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From Usages of Merchants to Default Rules (De ruysscher)

Justyna Wubs-Mrozewicz

When looking at merchant communities residing abroad (such as ‘our’ Hansards) questions about the relation between local urban rules and trade customs quickly arise. Dave De ruysscher’s article about premodern Antwerp is today’s pick for our #RetroConflictsInspirations.

The attention of @retro_conflicts  moves from cities along the North Sea area to the Burgundian lands. With such a variety of interactions between the Hanse and the cities they trade (and often, fight legal battles) in, urban comparisons play an important part in our research. This makes insight into local legal practices essential. In 'From Usages of Merchants to Default Rules' @d_deruysscher provides such research for Antwerp. As foreign merchants increasingly sought out trade opportunities in Antwerp, they brought with them new or different approaches to merchant customs. In this thread we wonder about the influence of such developments on Antwerp's laws: did the influx of new practices lead to changes in government-made laws and if so, how?  In Antwerp, this influence ties back to the idea of "default rules". Merchant customs were not directly applied by the city, but can be considered as the "default rules" that acted as "the raw materials for jurists forging concrete measures" - the importance of university-trained jurists in Antwerp adds another local layer that should be kept in mind while comparing cities and their interactions with trade rules. [....]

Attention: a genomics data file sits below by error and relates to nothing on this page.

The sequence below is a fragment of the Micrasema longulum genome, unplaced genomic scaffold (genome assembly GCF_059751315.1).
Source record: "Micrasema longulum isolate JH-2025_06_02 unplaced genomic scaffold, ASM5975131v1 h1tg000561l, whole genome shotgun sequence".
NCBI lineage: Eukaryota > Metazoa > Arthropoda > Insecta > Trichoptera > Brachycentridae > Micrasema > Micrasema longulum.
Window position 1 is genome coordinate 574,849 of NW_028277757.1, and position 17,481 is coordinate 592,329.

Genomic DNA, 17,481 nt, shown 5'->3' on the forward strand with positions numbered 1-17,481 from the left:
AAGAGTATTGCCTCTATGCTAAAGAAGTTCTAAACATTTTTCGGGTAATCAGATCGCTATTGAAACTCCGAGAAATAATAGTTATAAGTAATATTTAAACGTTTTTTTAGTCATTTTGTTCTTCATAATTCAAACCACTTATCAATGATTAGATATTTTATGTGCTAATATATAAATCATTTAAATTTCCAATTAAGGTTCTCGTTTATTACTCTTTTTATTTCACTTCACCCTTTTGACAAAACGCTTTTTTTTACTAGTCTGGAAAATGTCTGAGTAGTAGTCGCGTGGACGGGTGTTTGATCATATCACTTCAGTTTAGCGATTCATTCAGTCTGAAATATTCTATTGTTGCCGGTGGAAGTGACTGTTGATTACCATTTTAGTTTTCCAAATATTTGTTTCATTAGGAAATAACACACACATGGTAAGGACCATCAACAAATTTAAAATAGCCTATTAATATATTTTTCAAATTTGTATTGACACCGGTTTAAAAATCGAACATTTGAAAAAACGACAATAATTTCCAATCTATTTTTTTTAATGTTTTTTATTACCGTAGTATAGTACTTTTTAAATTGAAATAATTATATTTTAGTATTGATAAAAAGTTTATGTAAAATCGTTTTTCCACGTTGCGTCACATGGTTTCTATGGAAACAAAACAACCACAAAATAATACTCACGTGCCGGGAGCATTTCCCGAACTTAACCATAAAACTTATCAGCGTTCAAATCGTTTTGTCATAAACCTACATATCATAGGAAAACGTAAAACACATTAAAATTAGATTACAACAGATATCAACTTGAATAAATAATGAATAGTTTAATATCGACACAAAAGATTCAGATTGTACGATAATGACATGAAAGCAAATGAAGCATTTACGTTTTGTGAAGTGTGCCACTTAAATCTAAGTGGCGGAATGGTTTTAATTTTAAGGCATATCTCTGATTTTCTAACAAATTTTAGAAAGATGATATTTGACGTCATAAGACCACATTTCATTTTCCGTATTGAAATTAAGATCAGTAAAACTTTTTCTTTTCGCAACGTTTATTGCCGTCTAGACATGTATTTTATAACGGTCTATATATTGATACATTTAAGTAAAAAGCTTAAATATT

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The Merchant Republics (Lindemann)

Justyna Wubs-Mrozewicz

Our #retroconflictinspirations often link to our project’s big conceptual themes, from Zwierlein on ignorance, to Lantschner on logic, to Druckner and Olekalns on negotiation. But sometimes a concrete case can be just as illuminating. This morning’s #microreview is The Merchant Republics by Mary Lindemann. It traces the early modern histories of Antwerp, Amsterdam, and Hamburg through the lens of the changing idea of the ‘merchant republic’.